I am a big fat worrier

One thing that I’ve realized is the vast amount of unsolicited advice first-time moms receive. I’m not blaming anyone, because since even after about 10 days of motherhood I found myself also offering my own set of hints to pregnant or eventually-will-be moms. It’s funny what people’s “invaluable” advice is. A few of my favorites were, “Scrub your nipples down with Brillo pads to prepare for nursing,” “push like you’re pooping,” and “sleep while he sleeps,” which is comical not because of how outlandish it is but because these people apparently don’t have babies like Sam, whose daytime sleep immediately transitions to wide-awakeness approximately 60 seconds after he leaves the arms of the person who has soothed him into slumber. So, yes, if you mean “barely drift off to sleep while holding a baby on your lap with one hand on a pacifier and the other holding all his limbs tightly to simulate the womb” then, yes, I’ll do that.

Anyways, Amy, a mom of two students I’ve had, visited me after Sam was born and gave me two of the most helpful pieces of advice I’d gotten. The first was to grip your breast like a hamburger when nursing. The second was that God makes parenting so hard ON PURPOSE – so that we would have to rely on him. I had no sense of exactly how difficult the first week of Sam’s life would be. (Poor guy – he’s probably thinking, “You think it’s been hard on YOU!”) Most moms could empathize with the bulk of the list – contractions, labor, lack of sleep, etc. Difficult as they are, these were nothing compared with what first hit me on Day 2 of Sam’s life, about ten p.m. The nurses had finally kind of left us alone. Visitors were gone. The lights were dimmed. We were exhausted. We needed to sleep. Sam and Todd apparently had no hard time with that – Todd was scrunched on the “couch” across the room, and Sam was swaddled in his hospital bassinet which I had wheeled next to my bed. Yet I, as tired as I was, could close my eyes no longer than a minute before – certain that he was choking, suffocating, and had stopped breathing – I would rouse awake and determine to watch him to make sure he was safe. I’d like to say the night ended with my drifting to sleep anyway, but the madness continued until 6:00 a.m. the next morning when I stood in the bathroom, crying, shaking, calling my mom for some sort of direction on how in the world I could ever close my eyes and trust that he would be okay. And as mothers know, that kind of fanatic worry doesn’t end with fear of SIDS – it drifts forward in time, imagining all sorts of illnesses, crimes, rebellions, and calamities that could show up. You’ve never loved something so helpless.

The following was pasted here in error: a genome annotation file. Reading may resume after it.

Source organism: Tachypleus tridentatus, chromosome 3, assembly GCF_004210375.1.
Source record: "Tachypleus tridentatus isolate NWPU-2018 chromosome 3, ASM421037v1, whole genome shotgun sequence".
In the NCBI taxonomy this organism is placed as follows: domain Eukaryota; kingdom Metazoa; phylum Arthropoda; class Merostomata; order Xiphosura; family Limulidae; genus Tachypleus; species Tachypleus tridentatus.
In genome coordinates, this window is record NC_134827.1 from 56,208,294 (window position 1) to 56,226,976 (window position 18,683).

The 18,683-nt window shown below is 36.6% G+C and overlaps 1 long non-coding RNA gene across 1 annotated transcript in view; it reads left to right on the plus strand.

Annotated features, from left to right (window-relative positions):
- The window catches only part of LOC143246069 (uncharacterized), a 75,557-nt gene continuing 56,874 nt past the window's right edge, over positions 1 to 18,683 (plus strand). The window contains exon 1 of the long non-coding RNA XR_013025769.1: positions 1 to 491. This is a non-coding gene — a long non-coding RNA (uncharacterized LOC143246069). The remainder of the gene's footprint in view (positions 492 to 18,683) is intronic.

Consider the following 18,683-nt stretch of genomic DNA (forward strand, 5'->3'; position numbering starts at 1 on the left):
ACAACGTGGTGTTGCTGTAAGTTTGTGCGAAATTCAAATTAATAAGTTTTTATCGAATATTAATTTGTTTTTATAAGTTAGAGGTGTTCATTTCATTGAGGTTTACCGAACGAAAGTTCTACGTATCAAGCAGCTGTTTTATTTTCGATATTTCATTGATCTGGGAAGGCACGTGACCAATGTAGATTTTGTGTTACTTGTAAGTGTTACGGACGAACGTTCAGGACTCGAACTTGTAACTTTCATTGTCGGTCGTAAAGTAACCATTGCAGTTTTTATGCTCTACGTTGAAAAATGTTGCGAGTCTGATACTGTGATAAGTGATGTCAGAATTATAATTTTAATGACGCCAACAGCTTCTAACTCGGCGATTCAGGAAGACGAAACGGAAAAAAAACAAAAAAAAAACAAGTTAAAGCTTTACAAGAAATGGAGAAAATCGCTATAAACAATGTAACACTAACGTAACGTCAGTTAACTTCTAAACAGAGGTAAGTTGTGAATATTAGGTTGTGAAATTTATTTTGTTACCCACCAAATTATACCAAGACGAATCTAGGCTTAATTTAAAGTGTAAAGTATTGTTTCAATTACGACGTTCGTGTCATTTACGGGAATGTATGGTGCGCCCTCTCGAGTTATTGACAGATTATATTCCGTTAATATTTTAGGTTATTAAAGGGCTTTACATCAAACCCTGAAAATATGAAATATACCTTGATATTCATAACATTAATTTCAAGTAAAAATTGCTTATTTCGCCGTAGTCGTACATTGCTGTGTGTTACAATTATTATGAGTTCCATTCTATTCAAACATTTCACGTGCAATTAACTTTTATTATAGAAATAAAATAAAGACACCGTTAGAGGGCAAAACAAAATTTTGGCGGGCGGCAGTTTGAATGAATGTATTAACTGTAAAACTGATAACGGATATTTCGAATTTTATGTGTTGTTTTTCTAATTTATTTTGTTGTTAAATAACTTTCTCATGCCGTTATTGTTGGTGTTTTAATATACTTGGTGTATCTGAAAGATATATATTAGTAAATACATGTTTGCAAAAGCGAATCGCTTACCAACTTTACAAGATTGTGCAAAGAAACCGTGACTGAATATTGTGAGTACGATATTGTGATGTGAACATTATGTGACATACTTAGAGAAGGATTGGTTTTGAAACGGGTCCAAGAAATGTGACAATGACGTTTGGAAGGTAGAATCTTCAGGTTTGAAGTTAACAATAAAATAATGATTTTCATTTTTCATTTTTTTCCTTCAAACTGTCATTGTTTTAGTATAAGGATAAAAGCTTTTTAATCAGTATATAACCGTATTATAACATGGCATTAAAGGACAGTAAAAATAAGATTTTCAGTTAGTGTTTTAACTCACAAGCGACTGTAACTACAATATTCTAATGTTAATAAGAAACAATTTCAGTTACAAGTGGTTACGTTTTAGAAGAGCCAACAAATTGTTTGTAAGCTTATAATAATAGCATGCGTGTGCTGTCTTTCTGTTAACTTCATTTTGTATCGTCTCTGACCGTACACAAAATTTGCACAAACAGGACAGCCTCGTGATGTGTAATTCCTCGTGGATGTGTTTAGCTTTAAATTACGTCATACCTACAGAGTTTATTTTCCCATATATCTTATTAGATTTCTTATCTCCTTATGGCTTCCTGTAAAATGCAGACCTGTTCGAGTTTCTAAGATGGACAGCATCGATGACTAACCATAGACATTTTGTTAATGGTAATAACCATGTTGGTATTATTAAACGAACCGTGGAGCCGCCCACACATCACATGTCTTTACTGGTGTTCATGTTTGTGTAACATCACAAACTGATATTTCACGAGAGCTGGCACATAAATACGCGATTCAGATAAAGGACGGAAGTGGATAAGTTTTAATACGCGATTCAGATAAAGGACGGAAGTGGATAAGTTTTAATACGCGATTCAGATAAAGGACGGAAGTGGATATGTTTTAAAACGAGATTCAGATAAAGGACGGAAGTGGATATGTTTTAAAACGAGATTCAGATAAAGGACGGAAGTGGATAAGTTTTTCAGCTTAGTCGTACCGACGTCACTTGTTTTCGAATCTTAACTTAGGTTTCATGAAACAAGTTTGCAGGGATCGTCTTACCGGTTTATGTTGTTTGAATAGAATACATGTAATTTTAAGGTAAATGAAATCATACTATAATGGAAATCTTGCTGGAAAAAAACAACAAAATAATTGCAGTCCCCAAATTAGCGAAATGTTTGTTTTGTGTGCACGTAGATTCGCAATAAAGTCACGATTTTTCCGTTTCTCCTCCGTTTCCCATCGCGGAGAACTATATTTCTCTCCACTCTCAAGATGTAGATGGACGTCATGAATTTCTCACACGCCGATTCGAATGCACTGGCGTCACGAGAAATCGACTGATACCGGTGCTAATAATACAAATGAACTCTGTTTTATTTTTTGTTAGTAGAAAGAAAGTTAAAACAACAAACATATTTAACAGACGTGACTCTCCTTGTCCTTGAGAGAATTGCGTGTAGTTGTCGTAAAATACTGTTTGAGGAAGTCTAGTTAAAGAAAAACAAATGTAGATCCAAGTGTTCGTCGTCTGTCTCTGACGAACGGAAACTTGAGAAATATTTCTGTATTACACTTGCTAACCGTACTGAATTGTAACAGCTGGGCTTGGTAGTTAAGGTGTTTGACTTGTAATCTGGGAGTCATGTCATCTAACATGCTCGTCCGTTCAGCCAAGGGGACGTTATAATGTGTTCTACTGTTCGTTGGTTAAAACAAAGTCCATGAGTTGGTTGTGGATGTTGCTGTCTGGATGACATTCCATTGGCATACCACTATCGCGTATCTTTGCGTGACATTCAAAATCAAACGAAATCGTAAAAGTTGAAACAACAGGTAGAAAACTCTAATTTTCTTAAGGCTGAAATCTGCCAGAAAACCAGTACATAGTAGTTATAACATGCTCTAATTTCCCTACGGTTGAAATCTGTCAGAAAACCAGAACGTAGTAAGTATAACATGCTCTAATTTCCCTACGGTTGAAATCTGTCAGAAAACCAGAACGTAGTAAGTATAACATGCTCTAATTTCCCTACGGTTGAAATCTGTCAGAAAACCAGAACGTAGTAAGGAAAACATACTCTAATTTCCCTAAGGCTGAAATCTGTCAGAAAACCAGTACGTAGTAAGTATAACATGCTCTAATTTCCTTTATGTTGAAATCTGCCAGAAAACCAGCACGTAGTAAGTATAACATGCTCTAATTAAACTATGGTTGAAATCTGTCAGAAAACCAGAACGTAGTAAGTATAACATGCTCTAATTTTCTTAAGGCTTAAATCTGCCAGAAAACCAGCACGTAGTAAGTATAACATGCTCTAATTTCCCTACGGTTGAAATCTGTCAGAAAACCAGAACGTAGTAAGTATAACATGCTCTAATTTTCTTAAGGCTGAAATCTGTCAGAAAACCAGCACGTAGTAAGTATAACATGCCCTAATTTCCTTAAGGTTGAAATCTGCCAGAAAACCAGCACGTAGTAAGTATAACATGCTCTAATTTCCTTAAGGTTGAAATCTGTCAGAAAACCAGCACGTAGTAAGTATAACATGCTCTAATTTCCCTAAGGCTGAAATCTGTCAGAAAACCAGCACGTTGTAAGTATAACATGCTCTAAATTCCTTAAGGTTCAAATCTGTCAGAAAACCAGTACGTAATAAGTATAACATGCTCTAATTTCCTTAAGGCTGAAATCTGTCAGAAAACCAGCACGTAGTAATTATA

A chronic worrier, I won’t ever lose this for good. But I did have an epiphany moment. We arrived home with Sam on Friday morning. I’d had less than 8 hours of sleep the whole week and the time had come. Leaving my helpless precious one with my husband, who had to promise not to sleep, drop him, or go to the bathroom, etc. etc, I climbed the stairs to our room and collapsed next to our bed. With tears streaming down my face, I choked out to God that I was placing Sam in His hands. Even then I realized the ridiculousness of my thinking – somehow Sam had been in MY hands and MY control all those nine months of developing and growing. Of course not. The same God who started his life and protected every developing cell STILL has him in his hands. But parenting certainly makes you live out that trust you claim you have…I have a feeling the adventure is just beginning!